You’ve probably heard the latest studies that multitasking may not be as productive as people once thought it was. According to an article on Entrepreneur, our brains hone in on distractions. The brain grabs our attention because the distraction signals change and change can signal danger.
David Rock, the co-founder of the NeuroLeadership Institute states that multitasking drops a person’s IQ. We love the feeling of multitasking, too. Our brains get excited over multitasking, but this is not the most efficient way to work.
Studies have found that doing more than one task at a time splits the brain. In one study in Paris, participants were asked to complete two tasks at the same time. The brain activity divided in half to try to complete both tasks. When a third task was thrown into the mix, participants in the study forgot one of the tasks they’d been asked to perform and made three times as many errors.
The University of Queensland scientists found that in addition to not being as effective at completing multiple tasks at one time, that doing more than one task made the work far less satisfying than when study participants were able to focus on a single goal and complete it to their satisfaction.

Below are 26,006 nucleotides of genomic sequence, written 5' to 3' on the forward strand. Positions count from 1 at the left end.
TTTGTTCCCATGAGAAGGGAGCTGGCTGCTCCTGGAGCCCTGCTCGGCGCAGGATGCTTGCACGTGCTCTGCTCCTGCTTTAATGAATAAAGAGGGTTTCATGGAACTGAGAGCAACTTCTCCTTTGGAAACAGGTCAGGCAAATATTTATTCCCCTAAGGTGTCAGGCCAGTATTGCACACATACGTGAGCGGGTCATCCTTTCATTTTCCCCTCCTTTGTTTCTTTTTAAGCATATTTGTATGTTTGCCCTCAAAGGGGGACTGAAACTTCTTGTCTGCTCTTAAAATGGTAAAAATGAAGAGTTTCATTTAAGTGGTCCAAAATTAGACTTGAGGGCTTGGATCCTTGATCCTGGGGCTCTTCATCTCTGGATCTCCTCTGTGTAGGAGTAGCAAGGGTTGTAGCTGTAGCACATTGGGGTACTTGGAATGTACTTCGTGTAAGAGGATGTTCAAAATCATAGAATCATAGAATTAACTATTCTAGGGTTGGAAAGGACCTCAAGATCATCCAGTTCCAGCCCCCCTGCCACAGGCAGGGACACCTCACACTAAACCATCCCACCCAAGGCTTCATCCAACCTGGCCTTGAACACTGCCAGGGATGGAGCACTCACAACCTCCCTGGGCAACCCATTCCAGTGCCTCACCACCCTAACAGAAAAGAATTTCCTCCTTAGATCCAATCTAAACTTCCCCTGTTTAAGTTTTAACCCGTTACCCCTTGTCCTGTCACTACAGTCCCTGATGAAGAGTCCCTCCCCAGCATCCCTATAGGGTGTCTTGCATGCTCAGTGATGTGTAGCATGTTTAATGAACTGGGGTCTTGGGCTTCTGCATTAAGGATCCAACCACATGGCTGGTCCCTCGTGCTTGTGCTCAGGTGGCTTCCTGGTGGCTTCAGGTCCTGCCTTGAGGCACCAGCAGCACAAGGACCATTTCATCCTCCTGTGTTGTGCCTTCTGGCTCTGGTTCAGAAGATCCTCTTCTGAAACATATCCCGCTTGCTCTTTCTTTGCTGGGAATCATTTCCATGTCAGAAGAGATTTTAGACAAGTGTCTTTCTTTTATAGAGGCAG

However, there is some recent evidence to suggest that multitasking can work when you’ve been trained to do both tasks simultaneously. Still, researchers suggest trying to avoid multitasking when possible.
The moral? The more tasks you are trying to complete at once, the less effective you are at any given task. Fortunately, there are some things you can do to train your brain to stay focused on a single task and avoid the trap of keeping so many different tabs open on your computer screen and in your brain.
Learn to Stay Focused
National Public Radio recently reported on the University of Michigan using an MRI scanner to monitor the brain activity of test subjects doing different tasks. One thing that researcher Daniel Weissman (a neuroscientist) found was that when the subjects went from one task to the next, that the brain had to pause and gather up what it knew of that task before moving on to the action that needed to be taken.
This could mean that we aren’t really multitasking even when we think we are. Instead, we are just shifting rapidly from one task to the next, but in the time it takes our brains to process the task, we have lost precious seconds of time.
Learning to stay focused can mean the difference between meeting important deadlines and missing them. There are many ways to stay focused.
Use a Checklist of Blogging Tasks
One thing that is helpful for many people is to create a checklist of things that need to be completed. When it comes to blogging, there are some tasks that need to be completed regularly. Here are a few of the things you should add to your list, but of course the list will become very specific based on the needs of your site.
Schedule new posts.
Edit and freshen up old posts.
Run updates on plugins, themes and WP itself.
Fix typos and improve content
Promote posts on social media
Respond to comments